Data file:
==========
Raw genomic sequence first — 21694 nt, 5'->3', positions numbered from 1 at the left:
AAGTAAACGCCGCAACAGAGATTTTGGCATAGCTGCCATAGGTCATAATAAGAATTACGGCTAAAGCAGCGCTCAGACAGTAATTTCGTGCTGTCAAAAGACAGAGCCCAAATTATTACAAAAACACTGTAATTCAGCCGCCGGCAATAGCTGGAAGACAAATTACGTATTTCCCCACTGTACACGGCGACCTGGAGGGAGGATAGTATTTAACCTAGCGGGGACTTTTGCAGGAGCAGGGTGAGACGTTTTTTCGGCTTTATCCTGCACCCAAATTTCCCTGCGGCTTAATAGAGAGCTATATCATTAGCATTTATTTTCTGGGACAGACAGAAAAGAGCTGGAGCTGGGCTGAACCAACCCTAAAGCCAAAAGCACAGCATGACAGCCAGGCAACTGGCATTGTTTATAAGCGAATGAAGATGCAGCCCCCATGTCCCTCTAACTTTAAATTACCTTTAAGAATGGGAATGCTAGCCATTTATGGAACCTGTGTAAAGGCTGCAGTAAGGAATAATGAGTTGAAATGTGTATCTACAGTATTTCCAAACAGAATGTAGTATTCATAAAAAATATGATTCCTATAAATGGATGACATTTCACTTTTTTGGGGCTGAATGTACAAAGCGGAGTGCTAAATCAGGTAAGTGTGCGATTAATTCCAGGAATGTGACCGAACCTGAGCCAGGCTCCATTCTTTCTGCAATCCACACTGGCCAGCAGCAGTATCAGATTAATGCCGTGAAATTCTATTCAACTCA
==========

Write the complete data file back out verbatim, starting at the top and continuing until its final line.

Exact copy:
Raw genomic sequence first — 21694 nt, 5'->3', positions numbered from 1 at the left:
AAGTAAACGCCGCAACAGAGATTTTGGCATAGCTGCCATAGGTCATAATAAGAATTACGGCTAAAGCAGCGCTCAGACAGTAATTTCGTGCTGTCAAAAGACAGAGCCCAAATTATTACAAAAACACTGTAATTCAGCCGCCGGCAATAGCTGGAAGACAAATTACGTATTTCCCCACTGTACACGGCGACCTGGAGGGAGGATAGTATTTAACCTAGCGGGGACTTTTGCAGGAGCAGGGTGAGACGTTTTTTCGGCTTTATCCTGCACCCAAATTTCCCTGCGGCTTAATAGAGAGCTATATCATTAGCATTTATTTTCTGGGACAGACAGAAAAGAGCTGGAGCTGGGCTGAACCAACCCTAAAGCCAAAAGCACAGCATGACAGCCAGGCAACTGGCATTGTTTATAAGCGAATGAAGATGCAGCCCCCATGTCCCTCTAACTTTAAATTACCTTTAAGAATGGGAATGCTAGCCATTTATGGAACCTGTGTAAAGGCTGCAGTAAGGAATAATGAGTTGAAATGTGTATCTACAGTATTTCCAAACAGAATGTAGTATTCATAAAAAATATGATTCCTATAAATGGATGACATTTCACTTTTTTGGGGCTGAATGTACAAAGCGGAGTGCTAAATCAGGTAAGTGTGCGATTAATTCCAGGAATGTGACCGAACCTGAGCCAGGCTCCATTCTTTCTGCAATCCACACTGGCCAGCAGCAGTATCAGATTAATGCCGTGAAATTCTATTCAACTCA